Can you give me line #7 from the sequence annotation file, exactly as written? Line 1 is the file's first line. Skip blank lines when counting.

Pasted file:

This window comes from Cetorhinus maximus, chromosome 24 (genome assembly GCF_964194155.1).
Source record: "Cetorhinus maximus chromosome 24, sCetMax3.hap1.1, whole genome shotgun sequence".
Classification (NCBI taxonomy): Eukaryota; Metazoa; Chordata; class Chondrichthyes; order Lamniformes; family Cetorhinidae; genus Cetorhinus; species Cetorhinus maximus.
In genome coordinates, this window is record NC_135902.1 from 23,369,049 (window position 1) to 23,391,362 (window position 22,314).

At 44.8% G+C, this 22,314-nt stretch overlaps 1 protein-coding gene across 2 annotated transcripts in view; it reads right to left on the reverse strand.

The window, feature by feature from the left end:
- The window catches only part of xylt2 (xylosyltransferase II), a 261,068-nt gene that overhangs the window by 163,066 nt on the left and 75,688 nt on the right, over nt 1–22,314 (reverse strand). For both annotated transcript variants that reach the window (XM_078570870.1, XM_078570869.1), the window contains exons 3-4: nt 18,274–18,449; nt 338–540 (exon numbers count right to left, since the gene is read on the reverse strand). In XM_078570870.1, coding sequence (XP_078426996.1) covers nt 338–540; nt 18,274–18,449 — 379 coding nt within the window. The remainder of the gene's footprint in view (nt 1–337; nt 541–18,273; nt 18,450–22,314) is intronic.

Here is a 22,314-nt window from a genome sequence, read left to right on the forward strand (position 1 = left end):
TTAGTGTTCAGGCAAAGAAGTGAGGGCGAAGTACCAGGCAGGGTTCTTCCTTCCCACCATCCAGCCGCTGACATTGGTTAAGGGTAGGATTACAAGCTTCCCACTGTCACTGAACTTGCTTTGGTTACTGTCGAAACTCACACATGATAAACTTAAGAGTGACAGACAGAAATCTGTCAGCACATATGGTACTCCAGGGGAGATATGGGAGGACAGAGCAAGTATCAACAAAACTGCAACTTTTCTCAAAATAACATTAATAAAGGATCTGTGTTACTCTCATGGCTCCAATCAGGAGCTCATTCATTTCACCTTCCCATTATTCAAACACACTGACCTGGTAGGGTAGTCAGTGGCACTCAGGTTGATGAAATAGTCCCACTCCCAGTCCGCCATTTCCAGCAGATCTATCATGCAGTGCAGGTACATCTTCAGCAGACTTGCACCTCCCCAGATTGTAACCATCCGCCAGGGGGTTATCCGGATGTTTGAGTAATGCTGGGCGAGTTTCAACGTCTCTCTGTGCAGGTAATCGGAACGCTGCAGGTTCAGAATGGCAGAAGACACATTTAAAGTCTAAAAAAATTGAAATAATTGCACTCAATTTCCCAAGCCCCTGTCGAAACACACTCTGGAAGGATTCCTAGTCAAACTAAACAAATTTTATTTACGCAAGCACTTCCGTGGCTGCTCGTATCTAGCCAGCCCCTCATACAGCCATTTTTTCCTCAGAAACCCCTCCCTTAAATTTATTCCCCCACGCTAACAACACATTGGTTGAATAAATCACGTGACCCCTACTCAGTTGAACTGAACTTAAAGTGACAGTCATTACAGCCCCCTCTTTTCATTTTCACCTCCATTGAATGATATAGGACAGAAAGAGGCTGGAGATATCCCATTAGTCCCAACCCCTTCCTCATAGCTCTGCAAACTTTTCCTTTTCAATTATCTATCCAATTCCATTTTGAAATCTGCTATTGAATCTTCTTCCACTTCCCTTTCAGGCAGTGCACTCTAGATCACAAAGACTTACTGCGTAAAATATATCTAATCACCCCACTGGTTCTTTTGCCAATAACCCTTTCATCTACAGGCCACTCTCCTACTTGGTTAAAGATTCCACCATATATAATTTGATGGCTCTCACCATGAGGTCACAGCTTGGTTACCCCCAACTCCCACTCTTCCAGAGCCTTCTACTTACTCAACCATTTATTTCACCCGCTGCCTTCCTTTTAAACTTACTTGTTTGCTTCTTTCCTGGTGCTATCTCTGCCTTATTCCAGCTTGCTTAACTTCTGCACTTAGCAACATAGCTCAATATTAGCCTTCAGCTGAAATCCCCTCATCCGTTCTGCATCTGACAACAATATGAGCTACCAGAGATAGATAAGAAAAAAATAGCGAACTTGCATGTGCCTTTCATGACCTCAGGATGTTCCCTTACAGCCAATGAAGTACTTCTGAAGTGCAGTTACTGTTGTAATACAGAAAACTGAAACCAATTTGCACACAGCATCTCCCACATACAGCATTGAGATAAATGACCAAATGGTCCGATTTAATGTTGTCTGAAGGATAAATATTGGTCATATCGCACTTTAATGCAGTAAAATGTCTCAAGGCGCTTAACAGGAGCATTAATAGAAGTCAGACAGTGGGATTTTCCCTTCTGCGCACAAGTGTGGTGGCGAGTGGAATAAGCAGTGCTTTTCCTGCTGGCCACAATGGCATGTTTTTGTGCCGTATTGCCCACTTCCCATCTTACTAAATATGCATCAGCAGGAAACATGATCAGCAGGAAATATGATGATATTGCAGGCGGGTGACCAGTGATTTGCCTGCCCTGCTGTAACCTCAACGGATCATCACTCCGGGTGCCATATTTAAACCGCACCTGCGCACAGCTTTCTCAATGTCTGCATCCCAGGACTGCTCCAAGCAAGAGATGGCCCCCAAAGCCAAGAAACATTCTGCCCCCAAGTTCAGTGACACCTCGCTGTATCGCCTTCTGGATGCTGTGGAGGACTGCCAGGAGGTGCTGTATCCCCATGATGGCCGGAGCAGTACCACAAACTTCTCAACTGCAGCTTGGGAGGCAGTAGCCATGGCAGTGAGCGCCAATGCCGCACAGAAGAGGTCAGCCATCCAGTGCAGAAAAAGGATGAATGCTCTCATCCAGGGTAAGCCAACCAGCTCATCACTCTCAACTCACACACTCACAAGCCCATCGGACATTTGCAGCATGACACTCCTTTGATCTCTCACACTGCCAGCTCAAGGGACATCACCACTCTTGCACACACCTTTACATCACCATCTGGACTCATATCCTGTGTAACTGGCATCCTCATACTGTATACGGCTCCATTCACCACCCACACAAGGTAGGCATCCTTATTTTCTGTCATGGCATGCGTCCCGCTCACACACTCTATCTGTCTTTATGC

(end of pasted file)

- The window catches only part of xylt2 (xylosyltransferase II), a 261,068-nt gene that overhangs the window by 163,066 nt on the left and 75,688 nt on the right, over nt 1–22,314 (reverse strand). For both annotated transcript variants that reach the window (XM_078570870.1, XM_078570869.1), the window contains exons 3-4: nt 18,274–18,449; nt 338–540 (exon numbers count right to left, since the gene is read on the reverse strand). In XM_078570870.1, coding sequence (XP_078426996.1) covers nt 338–540; nt 18,274–18,449 — 379 coding nt within the window. The remainder of the gene's footprint in view (nt 1–337; nt 541–18,273; nt 18,450–22,314) is intronic.